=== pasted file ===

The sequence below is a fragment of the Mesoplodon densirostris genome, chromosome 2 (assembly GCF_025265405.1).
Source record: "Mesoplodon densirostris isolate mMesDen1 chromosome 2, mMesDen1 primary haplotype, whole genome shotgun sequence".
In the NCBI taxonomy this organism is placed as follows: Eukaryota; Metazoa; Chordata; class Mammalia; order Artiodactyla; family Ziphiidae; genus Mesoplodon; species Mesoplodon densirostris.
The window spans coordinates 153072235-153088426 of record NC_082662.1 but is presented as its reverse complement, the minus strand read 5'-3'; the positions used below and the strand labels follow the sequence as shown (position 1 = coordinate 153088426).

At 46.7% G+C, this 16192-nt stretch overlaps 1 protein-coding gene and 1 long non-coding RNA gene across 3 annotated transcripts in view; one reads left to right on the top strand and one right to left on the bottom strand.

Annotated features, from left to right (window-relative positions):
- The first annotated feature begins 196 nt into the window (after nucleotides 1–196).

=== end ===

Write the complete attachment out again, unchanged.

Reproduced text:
The sequence below is a fragment of the Mesoplodon densirostris genome, chromosome 2 (assembly GCF_025265405.1).
Source record: "Mesoplodon densirostris isolate mMesDen1 chromosome 2, mMesDen1 primary haplotype, whole genome shotgun sequence".
In the NCBI taxonomy this organism is placed as follows: Eukaryota; Metazoa; Chordata; class Mammalia; order Artiodactyla; family Ziphiidae; genus Mesoplodon; species Mesoplodon densirostris.
The window spans coordinates 153072235-153088426 of record NC_082662.1 but is presented as its reverse complement, the minus strand read 5'-3'; the positions used below and the strand labels follow the sequence as shown (position 1 = coordinate 153088426).

At 46.7% G+C, this 16192-nt stretch overlaps 1 protein-coding gene and 1 long non-coding RNA gene across 3 annotated transcripts in view; one reads left to right on the top strand and one right to left on the bottom strand.

Annotated features, from left to right (window-relative positions):
- The first annotated feature begins 196 nt into the window (after nucleotides 1–196).